By Vijay Pal Dalmia,
Supreme Court of India and High Court of Delhi
Partner Vaish Associates Advocates
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Where only one Court has jurisdiction it is said to have exclusive jurisdiction; where more courts than one have jurisdiction over a subject-matter, they are called courts of available or natural jurisdiction.
The growing global commercial activities gave rise to the practice of the parties to a contract agreeing beforehand to approach for resolution of their disputes thereunder, to either any of the available courts of natural jurisdiction and thereby create an exclusive or non-exclusive jurisdiction in one of the available forums or to have the disputes resolved by a foreign court of their choice as a neutral forum according to the law applicable to that court. It is a well-settled principle that by agreement the parties cannot confer jurisdiction, where non exists, on a court to which CPC applies, but this principle does not apply when the parties agree to submit to the exclusive or non-exclusive jurisdiction of a foreign court; indeed in such cases the English Courts do permit invoking their jurisdiction. Thus, it is clear that the parties to a contract may agree to have their disputes resolved by a Foreign Court termed as a 'neutral court' or 'court of choice' creating exclusive or non-exclusive jurisdiction in it.
The criteria to determine which was more appropriate forum, for the purpose of ordering stay of the suit, the court would look for that forum with which the action had the most real and substantial connection in terms of convenience or expense, availability of witnesses, the law governing the relevant transaction and the places where the parties resided or carried on business.
Normally, the court will give effect to the intention of the parties as expressed in the agreement entered into by them except when strong reasons justify disregard of the contractual obligations of the parties.
Supreme Court of India in the case of Modi Entertainment Network and Anr. Vs. W.S.G. Cricket PTE. Ltd. (AIR2003SC1177), has propounded the principles for grant of anti-suit injunctions as under:
- In exercising discretion to grant an
anti-suit injunction the court must be satisfied of the following
- the defendant, against whom injunction is sought, is amenable to the personal jurisdiction of the court;
- if the injunction is declined the ends of justice will be defeated and injustice will be perpetuated; and
- the principle of comity -- respect for the court in which the commencement or continuance of action/proceeding is sought to be restrained -- must be borne in mind;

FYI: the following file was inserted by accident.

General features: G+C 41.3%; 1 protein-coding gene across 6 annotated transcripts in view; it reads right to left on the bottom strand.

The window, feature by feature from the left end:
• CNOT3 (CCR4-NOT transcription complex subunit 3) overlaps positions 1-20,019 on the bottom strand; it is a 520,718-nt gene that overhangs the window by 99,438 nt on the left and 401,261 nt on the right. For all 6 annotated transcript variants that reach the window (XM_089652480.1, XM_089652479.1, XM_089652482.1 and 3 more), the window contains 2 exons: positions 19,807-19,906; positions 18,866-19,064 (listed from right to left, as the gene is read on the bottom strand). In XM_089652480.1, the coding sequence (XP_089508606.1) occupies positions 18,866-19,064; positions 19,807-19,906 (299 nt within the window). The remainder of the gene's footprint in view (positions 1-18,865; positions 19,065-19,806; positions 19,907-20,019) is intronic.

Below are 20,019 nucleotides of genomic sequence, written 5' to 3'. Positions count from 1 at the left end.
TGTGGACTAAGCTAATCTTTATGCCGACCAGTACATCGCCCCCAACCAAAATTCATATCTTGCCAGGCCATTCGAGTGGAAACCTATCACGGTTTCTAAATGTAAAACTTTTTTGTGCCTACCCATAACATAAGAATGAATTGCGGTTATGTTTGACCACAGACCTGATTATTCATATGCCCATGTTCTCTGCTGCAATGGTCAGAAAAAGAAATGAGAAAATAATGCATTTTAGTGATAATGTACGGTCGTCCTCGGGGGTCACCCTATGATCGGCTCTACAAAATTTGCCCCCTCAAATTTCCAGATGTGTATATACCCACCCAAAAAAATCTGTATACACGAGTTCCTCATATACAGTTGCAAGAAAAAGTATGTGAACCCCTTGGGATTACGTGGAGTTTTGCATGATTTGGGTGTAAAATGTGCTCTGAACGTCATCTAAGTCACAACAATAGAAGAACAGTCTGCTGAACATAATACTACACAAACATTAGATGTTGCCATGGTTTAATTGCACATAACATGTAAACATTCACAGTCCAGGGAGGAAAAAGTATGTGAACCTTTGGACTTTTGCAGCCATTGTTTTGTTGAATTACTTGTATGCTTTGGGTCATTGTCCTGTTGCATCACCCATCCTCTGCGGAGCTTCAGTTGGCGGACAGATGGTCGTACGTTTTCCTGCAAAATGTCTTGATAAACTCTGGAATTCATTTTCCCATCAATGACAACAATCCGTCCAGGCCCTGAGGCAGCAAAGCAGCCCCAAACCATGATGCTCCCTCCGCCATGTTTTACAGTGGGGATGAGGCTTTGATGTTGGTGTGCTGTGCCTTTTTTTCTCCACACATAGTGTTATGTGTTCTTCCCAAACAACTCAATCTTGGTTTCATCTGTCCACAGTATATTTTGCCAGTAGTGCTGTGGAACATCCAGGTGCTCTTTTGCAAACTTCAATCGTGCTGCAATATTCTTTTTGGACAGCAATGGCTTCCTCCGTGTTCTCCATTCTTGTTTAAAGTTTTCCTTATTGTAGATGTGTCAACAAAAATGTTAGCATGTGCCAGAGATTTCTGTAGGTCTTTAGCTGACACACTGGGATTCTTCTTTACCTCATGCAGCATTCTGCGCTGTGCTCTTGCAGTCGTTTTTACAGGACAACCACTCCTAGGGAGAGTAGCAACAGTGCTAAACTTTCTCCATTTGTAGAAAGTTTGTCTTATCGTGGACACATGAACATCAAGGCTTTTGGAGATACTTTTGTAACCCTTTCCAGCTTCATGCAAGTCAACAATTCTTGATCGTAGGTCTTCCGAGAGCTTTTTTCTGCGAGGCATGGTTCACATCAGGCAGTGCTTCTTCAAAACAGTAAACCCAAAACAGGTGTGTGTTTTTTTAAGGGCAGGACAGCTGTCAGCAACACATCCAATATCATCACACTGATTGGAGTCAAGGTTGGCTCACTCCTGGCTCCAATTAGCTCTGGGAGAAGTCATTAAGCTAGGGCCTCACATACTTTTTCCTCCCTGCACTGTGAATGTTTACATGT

- in a case where more forums than one are available, the Court in exercise of its discretion to grant anti-suit injunction will examine as to which is the appropriate forum (Forum conveniens) having regard to the convenience of the parties and may grant anti-suit injunction in regard to proceedings which are oppressive or vexations or in a forum non-conveniens;
- Where jurisdiction of a court is invoked on the basis of jurisdiction clause in a contract, the recitals therein in regard to exclusive or non-exclusive jurisdiction of the court of choice of the parties are not determinative but are relevant factors and when a question arises as to the nature of jurisdiction agreed to between the parties the court has to decide the same on a true interpretation of the contract on the facts and in the circumstances of each case;
- a court of natural jurisdiction will not normally grant anti-suit injunction against a defendant before it where parties have greed to submit to the exclusive jurisdiction of a court including a foreign court, a forum of their choice in regard to the commencement or continuance of proceedings in the court of choice, save in an exceptional case for good and sufficient reasons, with a view to prevent injustice in circumstances such as which permit a contracting party to be relieved of the burden of the contract; or since the date of the contract the circumstances or subsequent events have made it impossible for the party seeking injunction to prosecute the case in the court of choice because the essence of the jurisdiction of the court does not exist or because of a vis major or force majeure and the like;
- where parties have agreed, under a non- exclusive jurisdiction clause, to approach a neutral foreign forum and be governed by the law applicable to it for the resolution of their disputes arising under the contract, ordinarily no anti- suit injunction will be granted in regard to proceedings in such a forum conveniens and favoured forum as it shall be presumed that the parties have thought over their convenience and all other relevant factors before submitting to non-exclusive jurisdiction of the court of their choice which cannot be treated just an alternative forum;
- a party to the contract containing jurisdiction clause cannot normally be prevented from approaching the court of choice of the parties as it would amount to aiding breach of the contract; yet when one of the parties to the jurisdiction clause approaches the court of choice in which exclusive or non-exclusive jurisdiction is created, the proceedings in that court cannot per se be treated as vexatious or oppressive nor can the court be said to be forum non-conveniens; and
- the burden of establishing that the forum of the choice is a forum non- conveniens or the proceedings therein are oppressive or vexatious would be on the party so contending to aver and prove the same.
It has been further held that it cannot be laid down as a general principle that once the parties have agreed to submit to the jurisdiction of a foreign court, the proceedings or the action brought either in the court of natural jurisdiction or in the court of choice will per se be oppressive or vexatious.
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